Monday, May 13, 2013
By GUY D’ASTOLFO
Michelle Pesce can pinpoint the moment when she knew she wanted to be a DJ. It came at the Woodstock 1999 music festival in upstate New York.
“I was overwhelmed at the energy there, of 200,000 people jamming to the music, and I thought, ‘I wish I could play [an instrument] or sing,’” she said. “Then later that night I saw a blond girl bouncing with a ponytail. She was a DJ.”
It was a key moment in her life, and it gave her an instant mental picture of her own future.
Today, Pesce — a Liberty native and Ursuline High School graduate who lives in Los Angeles — is one of the most sought-after DJs in the country. She specializes in Hollywood parties, but also travels a lot for gigs.
She has appeared on ABC’s “Good Morning America” twice this year, and will be part of the On the Road with Yahoo! tour this month.
Her life is a whirlwind, but Pesce still finds time to visit family in Youngstown four or five times a year. She made a 36-hour stopover a few weeks ago, which gave her a chance to reconnect.
Actually, Pesce has never really strayed far from her roots.
At first glance, she is about as West Coast as it gets. But moments after she stepped into Kravitz Deli in Liberty for a brunch interview, she was hugging old friends at a neighboring booth. And when the waitress stopped by, Pesce didn’t need to see a menu before ordering fried pastrami and hot mustard on an everything bagel.
“I’m so glad I grew up here,” said Pesce, who worked at the Handel’s Ice Cream stand on Belmont Avenue as a teen. “Coming from a gritty town, you know what’s important, and it makes you tougher.”
Pesce — her grandfather owned Pesce Bakery, and she recalls riding on delivery trucks in the Mahoning Valley as a kid — took off for California shortly after graduating from John Carroll University in Cleveland.
She became a public-relations specialist for Fox Broadcasting Co. in LA, working with the likes of Britney Spears, Justin Timberlake, Taye Diggs and Matthew Perry.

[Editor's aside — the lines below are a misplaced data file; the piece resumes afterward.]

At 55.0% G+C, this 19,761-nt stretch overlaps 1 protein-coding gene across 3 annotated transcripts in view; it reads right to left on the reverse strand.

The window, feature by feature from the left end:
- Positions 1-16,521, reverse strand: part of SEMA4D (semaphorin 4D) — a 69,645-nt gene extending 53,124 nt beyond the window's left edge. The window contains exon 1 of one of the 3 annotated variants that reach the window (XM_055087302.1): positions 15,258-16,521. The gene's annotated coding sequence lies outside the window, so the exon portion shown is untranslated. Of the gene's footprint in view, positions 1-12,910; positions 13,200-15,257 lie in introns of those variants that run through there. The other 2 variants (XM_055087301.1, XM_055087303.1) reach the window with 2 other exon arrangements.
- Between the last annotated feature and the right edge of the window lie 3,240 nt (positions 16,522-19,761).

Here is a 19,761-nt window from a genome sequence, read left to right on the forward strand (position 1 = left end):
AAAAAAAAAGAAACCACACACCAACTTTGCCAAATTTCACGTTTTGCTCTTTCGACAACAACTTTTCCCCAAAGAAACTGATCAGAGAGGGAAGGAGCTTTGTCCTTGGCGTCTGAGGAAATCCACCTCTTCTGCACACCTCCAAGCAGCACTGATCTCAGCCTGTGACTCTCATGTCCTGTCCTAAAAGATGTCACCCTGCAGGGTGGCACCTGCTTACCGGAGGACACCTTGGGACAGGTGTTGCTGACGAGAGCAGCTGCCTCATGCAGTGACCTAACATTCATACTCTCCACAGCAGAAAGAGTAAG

Six months after returning from Woodstock ’99, Pesce decided she had to give DJing a try. She bought her first set of turntables — tools of the trade — and the segue to her new career had begun.
“I’m still using those tables today,” she said.
In those days, she was going dancing several times a week at an LA club where the legendary DJ AM — another huge influence on her — held court. “I was obsessed with DJ AM and his style,” she said.
She kept her day job, but began DJing on the side until she had another career-defining moment.
“I got introduced one night to Spinderella, Salt-N-Pepa’s DJ, at one of their shows,” said Pesce. “She mentored me for a year on things like beat matching and song cues.”
Pesce took the final leap nine years ago.
“I got asked to DJ at Sundance [Film Festival] but at first I couldn’t go because of [her PR job],” she said. “I didn’t like that. So I worked it out with my boss. I gave her a three-month notice and I went to Sundance.”
Pesce has been working solely as a DJ ever since.
This year easily has been the biggest for her.
High demand has her in constant motion. After leaving Kravitz, she was flying to Chicago and then to Washington, D.C., for gigs. She also recently had to hire an assistant to help keep her on track.
“This year has been the craziest yet,” she said.
She is about to join the West Coast leg of Yahoo’s On the Road tour. It’s a bus-tour featuring actors and singers, including The Lumineers and Kendrick Lamar, that will stop in dozens of cities.
But most of her work is in Hollywood, where she DJs at the giant parties thrown before and after the big entertainment awards shows, and also at conventions and corporate events.
“I do three to six gigs a week, sometimes two in one day,” said Pesce.
She also still DJs regularly at The Dime nightclub in LA; it’s always been her home field. “I’ve had this gig [at The Dime] for eight years now,” she said. “It’s where I play the music I love.”
By that, she means the old-school hip-hop and pop of the ’80s and ’90s. It’s what she listened to while growing up and it still shapes her tastes today.
“It’s my signature sound,” she said.
Pesce spends time every day researching music and down- loading it to her laptop.
It’s part of the preparation, although what she plays on any given night is a decision made on the spot and adjusted on the fly.
“I don’t have a set list of [the same] music [that is standard] for each show,” said Pesce. “I’ll talk to the client before a show or party, and then make a [computer] folder of music for the night. And after the event starts, I’ll see what [the crowd is] feeding off. I get tuned in to the crowd and see what they give back.
“I know how to read a crowd,” she added. “I get the party going.”